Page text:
Mesolite is an emotive display case commissioned by adidas, and designed to showcase a concept shoe.

How could we make an interactive display case into an engaging emotional experience? How could we use dynamic behavior and lighting to bring it to life? And how could we endow it with personality and character?

Mesolite is an emotive display case commissioned by adidas, and designed to showcase a concept shoe. It is named after Mesolite crystals, which it closely resembles in its appearance. The project explores how facial tracking technology can be used to promote social interaction and engage the viewer by – seemingly – coming alive and developing a character of its own.

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Inspired by a soccer ball, the display case takes the form of a sphere composed of 31 hexagons and pentagons, robotically milled out of acrylic. The sphere bristles with a forest of 1800 transparent rods of varied length, evoking the speed and movement of a soccer ball. The piece has some magic and wonder about it. The individual rods house addressable LEDs that come alive to create a mesmerizing dance of light - similar to the way that fireflies emit light in nature. And inside the sphere the concept shoe is mounted above an organic landscape of fiber optics, so that it can swivel round.

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Interactive display case responding to facial expressions of the viewers.

Mesolite has an ‘eye’, a facial tracking camera that can detect your presence and recognize your facial expression. As you approach, Mesolite comes out of ‘dream mode’ and welcomes you with a ripple of red light across its surface. The shoe on display also comes alive and swivels round to face you. In this way Mesolite attempts to grab your attention. If there are several of you in front of Mesolite, the ‘eye’ detects all of your faces. The shoe then swivels around to look at each of you in turn, as though trying to grab the attention of one of you. Once Mesolite has your attention, you have to get closer in order to keep it. If not, the shoe will start swiveling around in an attempt to grab the attention of someone else. The more you engage with it, the more Mesolite comes alive. When you express surprise, the red lighting starts to ripple with deep breath-like rhythms. When you smile and express happiness, Mesolite will share that happiness by making the shoe spin around rapidly and the red lights flash as though it is also excited and happy!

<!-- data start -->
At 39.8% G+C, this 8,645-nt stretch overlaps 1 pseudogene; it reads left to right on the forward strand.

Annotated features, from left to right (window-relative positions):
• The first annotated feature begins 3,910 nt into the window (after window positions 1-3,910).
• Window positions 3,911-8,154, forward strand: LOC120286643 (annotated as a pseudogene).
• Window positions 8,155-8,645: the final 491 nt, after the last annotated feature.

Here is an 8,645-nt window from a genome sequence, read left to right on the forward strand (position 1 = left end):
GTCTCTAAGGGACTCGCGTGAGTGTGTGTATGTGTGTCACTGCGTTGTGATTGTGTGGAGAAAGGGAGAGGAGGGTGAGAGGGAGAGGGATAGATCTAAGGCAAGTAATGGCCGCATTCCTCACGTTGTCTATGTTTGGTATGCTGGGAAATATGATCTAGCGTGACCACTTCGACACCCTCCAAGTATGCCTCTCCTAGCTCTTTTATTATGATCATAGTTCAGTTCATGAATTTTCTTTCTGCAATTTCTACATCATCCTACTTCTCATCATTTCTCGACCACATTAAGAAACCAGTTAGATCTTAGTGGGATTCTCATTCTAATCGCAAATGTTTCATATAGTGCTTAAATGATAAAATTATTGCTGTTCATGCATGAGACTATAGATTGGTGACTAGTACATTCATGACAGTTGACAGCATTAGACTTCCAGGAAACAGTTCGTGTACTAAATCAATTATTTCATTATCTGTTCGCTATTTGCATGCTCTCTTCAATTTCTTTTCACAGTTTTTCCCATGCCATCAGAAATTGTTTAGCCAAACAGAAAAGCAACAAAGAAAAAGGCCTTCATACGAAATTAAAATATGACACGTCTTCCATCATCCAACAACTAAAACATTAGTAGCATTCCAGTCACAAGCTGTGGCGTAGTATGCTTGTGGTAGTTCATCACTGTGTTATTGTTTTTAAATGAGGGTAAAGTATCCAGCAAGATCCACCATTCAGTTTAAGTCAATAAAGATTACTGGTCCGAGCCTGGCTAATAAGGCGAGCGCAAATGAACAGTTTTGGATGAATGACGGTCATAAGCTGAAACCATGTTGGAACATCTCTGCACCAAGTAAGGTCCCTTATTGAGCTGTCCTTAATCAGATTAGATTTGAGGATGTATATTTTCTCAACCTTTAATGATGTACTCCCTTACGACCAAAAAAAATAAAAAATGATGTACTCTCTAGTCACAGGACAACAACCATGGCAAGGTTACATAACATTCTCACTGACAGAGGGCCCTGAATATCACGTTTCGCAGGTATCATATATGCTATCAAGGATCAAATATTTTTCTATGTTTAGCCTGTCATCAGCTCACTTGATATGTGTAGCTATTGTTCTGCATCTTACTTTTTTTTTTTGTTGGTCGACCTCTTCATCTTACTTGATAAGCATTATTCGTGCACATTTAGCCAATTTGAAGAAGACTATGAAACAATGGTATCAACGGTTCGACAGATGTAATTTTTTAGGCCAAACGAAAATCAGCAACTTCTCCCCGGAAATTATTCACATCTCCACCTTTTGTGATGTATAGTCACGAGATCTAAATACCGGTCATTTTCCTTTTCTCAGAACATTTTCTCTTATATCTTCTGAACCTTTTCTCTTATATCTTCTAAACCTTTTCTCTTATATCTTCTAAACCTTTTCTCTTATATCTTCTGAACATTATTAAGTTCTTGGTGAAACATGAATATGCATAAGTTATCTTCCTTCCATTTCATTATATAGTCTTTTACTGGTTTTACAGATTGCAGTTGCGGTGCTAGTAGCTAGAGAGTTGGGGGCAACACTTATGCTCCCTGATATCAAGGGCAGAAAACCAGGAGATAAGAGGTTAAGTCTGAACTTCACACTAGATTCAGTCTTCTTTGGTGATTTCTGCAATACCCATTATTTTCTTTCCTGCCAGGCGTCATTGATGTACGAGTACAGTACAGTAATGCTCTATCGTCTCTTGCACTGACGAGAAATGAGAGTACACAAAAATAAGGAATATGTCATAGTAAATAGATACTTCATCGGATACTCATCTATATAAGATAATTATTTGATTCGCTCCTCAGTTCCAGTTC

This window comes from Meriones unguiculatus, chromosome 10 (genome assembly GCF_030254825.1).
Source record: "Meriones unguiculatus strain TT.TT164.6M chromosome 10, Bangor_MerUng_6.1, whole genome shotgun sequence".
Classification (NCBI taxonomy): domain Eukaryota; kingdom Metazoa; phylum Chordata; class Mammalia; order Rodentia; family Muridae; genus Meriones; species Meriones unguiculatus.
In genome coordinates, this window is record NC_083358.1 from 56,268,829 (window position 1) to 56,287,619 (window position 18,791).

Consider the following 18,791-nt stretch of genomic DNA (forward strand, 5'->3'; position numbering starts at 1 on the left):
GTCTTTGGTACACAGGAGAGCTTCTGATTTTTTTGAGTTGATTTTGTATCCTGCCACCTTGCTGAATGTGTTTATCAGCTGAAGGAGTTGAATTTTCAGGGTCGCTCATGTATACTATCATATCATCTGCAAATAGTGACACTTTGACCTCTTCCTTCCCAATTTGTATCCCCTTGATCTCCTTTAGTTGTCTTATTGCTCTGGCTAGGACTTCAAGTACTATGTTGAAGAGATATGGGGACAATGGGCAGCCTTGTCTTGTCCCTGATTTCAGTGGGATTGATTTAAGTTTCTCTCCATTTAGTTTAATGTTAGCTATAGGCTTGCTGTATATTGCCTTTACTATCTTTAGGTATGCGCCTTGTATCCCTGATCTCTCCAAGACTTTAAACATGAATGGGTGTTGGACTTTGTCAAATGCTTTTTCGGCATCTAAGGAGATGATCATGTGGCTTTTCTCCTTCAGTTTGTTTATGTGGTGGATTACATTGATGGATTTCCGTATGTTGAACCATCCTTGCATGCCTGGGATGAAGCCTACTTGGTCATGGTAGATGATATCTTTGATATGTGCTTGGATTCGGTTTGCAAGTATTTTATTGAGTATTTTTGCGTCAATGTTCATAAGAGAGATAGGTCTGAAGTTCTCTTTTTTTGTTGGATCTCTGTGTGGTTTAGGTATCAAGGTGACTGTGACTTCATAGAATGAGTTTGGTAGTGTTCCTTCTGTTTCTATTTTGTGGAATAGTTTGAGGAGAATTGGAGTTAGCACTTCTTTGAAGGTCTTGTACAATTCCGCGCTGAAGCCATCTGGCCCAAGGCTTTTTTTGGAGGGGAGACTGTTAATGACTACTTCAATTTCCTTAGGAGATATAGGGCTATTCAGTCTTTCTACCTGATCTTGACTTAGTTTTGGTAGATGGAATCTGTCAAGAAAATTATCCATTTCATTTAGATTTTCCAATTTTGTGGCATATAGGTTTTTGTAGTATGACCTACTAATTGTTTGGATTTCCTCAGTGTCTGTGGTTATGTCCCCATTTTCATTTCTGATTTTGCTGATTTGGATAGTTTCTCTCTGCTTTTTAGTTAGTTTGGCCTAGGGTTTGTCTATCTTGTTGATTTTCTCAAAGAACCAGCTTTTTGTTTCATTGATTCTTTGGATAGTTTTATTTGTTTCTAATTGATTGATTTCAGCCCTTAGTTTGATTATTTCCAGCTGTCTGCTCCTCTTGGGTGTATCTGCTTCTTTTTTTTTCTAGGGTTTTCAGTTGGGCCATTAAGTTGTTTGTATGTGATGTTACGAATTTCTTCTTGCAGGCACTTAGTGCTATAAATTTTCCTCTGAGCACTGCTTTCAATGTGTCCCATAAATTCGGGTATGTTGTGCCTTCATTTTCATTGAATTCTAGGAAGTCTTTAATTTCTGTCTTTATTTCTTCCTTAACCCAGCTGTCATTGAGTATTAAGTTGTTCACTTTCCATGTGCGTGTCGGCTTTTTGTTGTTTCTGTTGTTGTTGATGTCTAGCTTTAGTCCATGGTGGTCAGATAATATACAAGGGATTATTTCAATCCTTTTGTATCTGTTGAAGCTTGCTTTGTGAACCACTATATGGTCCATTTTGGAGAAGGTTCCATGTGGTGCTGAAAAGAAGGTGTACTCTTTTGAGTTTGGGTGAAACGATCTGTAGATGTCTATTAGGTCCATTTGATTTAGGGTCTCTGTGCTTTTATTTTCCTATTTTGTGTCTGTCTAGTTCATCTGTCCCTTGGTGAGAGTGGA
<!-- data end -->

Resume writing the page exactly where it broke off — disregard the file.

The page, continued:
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What Mesolite highlights is the potential for smart technologies to bring an object to life, and give it lifelike properties, so as to engage the viewer. But – more than this – it also reveals their potential to seemingly endow an object with personality and character, so as to foster an emotional bond with human beings.

Technical Details

The computing system for the piece includes a central brain (Raspberry pi) and four micro-controllers which receive information from it. The task of the Pi is to process data from and send data to microcontrollers that interact with the physical world . As such, Pi contains the main application loop, which is orchestrated to run approximately 30 times a second, communicating with the connected microcontrollers to obtain camera data and drive the motor and LEDs. One of the challenges in the programming of the lighting system for this piece was to map the irregular structure of LED pixels to detect the exact location of each pixel with their dedicated ID in the 3D Vector space of the sphere. To achieve this, we exported the coordinates of each point from the 3D file and stored them as a text file on the Pi. Prior to starting the loop, Pi parses the files related to the coordinate system of the LEDs to obtain the coordinates of each individual R,G,B LED unit. Three Teensy 3.6 microcontrollers were used, two of them attached to LED pixels and one attached to the camera. A Mechduino motor with its dedicated microcontroller was used to control the shoe movements, which required the development of our own customized software to calibrate the PID for the motor . This was an essential step in understanding the motor torque, position and acceleration, which was the key factor in designing the behavior.

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  • Behnaz Farahi
  • Paolo Salvagione
  • Julian Ceipek,Mitch Mastroni
  • Sarah Hammond
  • Behnaz Farahi, Sarah Hammond, Ryan Chavez, Kayla Paredes, HeeJe Yang
  • Riccardo La Magna , Simon Schleicher
  • Elena Kulikova
  • Takahashi Uchida
  • David Jermaine Carter
  • Mo H. Zareei
  • Ryan Chavez, Sarah Hammond
    Special Thanks
  • Leon Imas
  • Iain Nash
  • Scott Mitchell
  • Will Rollins
  • Sam Adelan
  • Jeremy Carman
  • USC, School of Architecture
  • USC, USC School of Cinematic Arts
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